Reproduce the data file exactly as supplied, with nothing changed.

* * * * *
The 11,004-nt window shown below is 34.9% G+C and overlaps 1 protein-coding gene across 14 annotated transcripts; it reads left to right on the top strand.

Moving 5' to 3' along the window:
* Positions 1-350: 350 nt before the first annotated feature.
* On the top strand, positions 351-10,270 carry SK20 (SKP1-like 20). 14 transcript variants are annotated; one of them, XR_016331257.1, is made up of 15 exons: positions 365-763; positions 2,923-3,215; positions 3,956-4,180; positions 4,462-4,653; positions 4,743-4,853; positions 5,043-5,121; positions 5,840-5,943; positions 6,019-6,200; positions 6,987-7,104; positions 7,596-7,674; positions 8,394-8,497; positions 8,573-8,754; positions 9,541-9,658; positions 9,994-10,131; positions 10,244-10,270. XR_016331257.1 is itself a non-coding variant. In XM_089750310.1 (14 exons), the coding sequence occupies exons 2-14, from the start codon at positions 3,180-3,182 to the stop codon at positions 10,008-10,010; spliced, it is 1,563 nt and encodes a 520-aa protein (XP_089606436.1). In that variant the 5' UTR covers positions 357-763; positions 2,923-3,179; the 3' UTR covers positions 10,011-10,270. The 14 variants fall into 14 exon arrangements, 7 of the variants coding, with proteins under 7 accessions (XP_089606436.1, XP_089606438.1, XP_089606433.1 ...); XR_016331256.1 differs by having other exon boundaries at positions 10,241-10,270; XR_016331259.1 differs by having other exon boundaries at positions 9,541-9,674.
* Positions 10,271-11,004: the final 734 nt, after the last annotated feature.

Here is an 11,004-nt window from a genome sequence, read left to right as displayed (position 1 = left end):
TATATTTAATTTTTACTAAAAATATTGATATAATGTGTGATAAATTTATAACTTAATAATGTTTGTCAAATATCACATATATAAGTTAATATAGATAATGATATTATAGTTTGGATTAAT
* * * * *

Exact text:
The 11,004-nt window shown below is 34.9% G+C and overlaps 1 protein-coding gene across 14 annotated transcripts; it reads left to right on the top strand.

Moving 5' to 3' along the window:
* Positions 1-350: 350 nt before the first annotated feature.
* On the top strand, positions 351-10,270 carry SK20 (SKP1-like 20). 14 transcript variants are annotated; one of them, XR_016331257.1, is made up of 15 exons: positions 365-763; positions 2,923-3,215; positions 3,956-4,180; positions 4,462-4,653; positions 4,743-4,853; positions 5,043-5,121; positions 5,840-5,943; positions 6,019-6,200; positions 6,987-7,104; positions 7,596-7,674; positions 8,394-8,497; positions 8,573-8,754; positions 9,541-9,658; positions 9,994-10,131; positions 10,244-10,270. XR_016331257.1 is itself a non-coding variant. In XM_089750310.1 (14 exons), the coding sequence occupies exons 2-14, from the start codon at positions 3,180-3,182 to the stop codon at positions 10,008-10,010; spliced, it is 1,563 nt and encodes a 520-aa protein (XP_089606436.1). In that variant the 5' UTR covers positions 357-763; positions 2,923-3,179; the 3' UTR covers positions 10,011-10,270. The 14 variants fall into 14 exon arrangements, 7 of the variants coding, with proteins under 7 accessions (XP_089606436.1, XP_089606438.1, XP_089606433.1 ...); XR_016331256.1 differs by having other exon boundaries at positions 10,241-10,270; XR_016331259.1 differs by having other exon boundaries at positions 9,541-9,674.
* Positions 10,271-11,004: the final 734 nt, after the last annotated feature.

Here is an 11,004-nt window from a genome sequence, read left to right as displayed (position 1 = left end):
TATATTTAATTTTTACTAAAAATATTGATATAATGTGTGATAAATTTATAACTTAATAATGTTTGTCAAATATCACATATATAAGTTAATATAGATAATGATATTATAGTTTGGATTAAT